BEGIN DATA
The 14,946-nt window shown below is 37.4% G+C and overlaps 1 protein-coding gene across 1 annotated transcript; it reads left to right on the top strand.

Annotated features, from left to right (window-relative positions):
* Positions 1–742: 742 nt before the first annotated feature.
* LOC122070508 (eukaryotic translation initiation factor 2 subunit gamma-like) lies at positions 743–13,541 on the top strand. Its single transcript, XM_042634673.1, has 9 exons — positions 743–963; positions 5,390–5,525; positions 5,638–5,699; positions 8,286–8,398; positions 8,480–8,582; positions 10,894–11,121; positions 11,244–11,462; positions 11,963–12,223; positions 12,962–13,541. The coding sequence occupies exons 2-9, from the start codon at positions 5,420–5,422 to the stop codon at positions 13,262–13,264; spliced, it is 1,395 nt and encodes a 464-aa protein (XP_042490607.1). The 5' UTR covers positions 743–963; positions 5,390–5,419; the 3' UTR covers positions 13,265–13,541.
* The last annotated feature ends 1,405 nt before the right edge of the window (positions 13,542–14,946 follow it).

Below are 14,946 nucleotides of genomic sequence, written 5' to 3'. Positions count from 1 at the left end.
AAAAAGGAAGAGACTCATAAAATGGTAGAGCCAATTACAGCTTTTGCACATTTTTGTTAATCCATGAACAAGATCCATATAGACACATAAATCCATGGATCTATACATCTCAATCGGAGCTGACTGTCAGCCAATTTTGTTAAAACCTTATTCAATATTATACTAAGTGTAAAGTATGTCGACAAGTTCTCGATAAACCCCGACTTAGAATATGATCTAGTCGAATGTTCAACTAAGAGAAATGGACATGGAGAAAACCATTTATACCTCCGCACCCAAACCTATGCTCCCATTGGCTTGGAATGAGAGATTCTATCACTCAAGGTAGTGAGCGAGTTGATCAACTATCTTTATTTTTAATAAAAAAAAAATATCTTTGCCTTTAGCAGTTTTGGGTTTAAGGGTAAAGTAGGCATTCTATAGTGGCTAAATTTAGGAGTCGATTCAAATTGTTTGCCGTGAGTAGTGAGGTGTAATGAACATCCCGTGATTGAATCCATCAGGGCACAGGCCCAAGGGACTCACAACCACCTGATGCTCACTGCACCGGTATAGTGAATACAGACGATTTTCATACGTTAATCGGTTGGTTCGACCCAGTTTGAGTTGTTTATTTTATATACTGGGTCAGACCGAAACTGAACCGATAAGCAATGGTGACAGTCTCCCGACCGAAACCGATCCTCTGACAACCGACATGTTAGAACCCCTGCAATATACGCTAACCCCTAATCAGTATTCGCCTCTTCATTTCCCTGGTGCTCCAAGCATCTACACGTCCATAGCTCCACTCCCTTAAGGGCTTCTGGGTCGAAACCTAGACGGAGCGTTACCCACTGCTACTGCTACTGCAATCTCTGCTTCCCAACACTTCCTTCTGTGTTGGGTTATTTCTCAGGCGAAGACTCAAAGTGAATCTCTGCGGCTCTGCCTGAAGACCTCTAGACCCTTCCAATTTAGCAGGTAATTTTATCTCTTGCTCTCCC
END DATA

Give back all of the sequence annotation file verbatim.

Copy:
The 14,946-nt window shown below is 37.4% G+C and overlaps 1 protein-coding gene across 1 annotated transcript; it reads left to right on the top strand.

Annotated features, from left to right (window-relative positions):
* Positions 1–742: 742 nt before the first annotated feature.
* LOC122070508 (eukaryotic translation initiation factor 2 subunit gamma-like) lies at positions 743–13,541 on the top strand. Its single transcript, XM_042634673.1, has 9 exons — positions 743–963; positions 5,390–5,525; positions 5,638–5,699; positions 8,286–8,398; positions 8,480–8,582; positions 10,894–11,121; positions 11,244–11,462; positions 11,963–12,223; positions 12,962–13,541. The coding sequence occupies exons 2-9, from the start codon at positions 5,420–5,422 to the stop codon at positions 13,262–13,264; spliced, it is 1,395 nt and encodes a 464-aa protein (XP_042490607.1). The 5' UTR covers positions 743–963; positions 5,390–5,419; the 3' UTR covers positions 13,265–13,541.
* The last annotated feature ends 1,405 nt before the right edge of the window (positions 13,542–14,946 follow it).

Below are 14,946 nucleotides of genomic sequence, written 5' to 3'. Positions count from 1 at the left end.
AAAAAGGAAGAGACTCATAAAATGGTAGAGCCAATTACAGCTTTTGCACATTTTTGTTAATCCATGAACAAGATCCATATAGACACATAAATCCATGGATCTATACATCTCAATCGGAGCTGACTGTCAGCCAATTTTGTTAAAACCTTATTCAATATTATACTAAGTGTAAAGTATGTCGACAAGTTCTCGATAAACCCCGACTTAGAATATGATCTAGTCGAATGTTCAACTAAGAGAAATGGACATGGAGAAAACCATTTATACCTCCGCACCCAAACCTATGCTCCCATTGGCTTGGAATGAGAGATTCTATCACTCAAGGTAGTGAGCGAGTTGATCAACTATCTTTATTTTTAATAAAAAAAAAATATCTTTGCCTTTAGCAGTTTTGGGTTTAAGGGTAAAGTAGGCATTCTATAGTGGCTAAATTTAGGAGTCGATTCAAATTGTTTGCCGTGAGTAGTGAGGTGTAATGAACATCCCGTGATTGAATCCATCAGGGCACAGGCCCAAGGGACTCACAACCACCTGATGCTCACTGCACCGGTATAGTGAATACAGACGATTTTCATACGTTAATCGGTTGGTTCGACCCAGTTTGAGTTGTTTATTTTATATACTGGGTCAGACCGAAACTGAACCGATAAGCAATGGTGACAGTCTCCCGACCGAAACCGATCCTCTGACAACCGACATGTTAGAACCCCTGCAATATACGCTAACCCCTAATCAGTATTCGCCTCTTCATTTCCCTGGTGCTCCAAGCATCTACACGTCCATAGCTCCACTCCCTTAAGGGCTTCTGGGTCGAAACCTAGACGGAGCGTTACCCACTGCTACTGCTACTGCAATCTCTGCTTCCCAACACTTCCTTCTGTGTTGGGTTATTTCTCAGGCGAAGACTCAAAGTGAATCTCTGCGGCTCTGCCTGAAGACCTCTAGACCCTTCCAATTTAGCAGGTAATTTTATCTCTTGCTCTCCC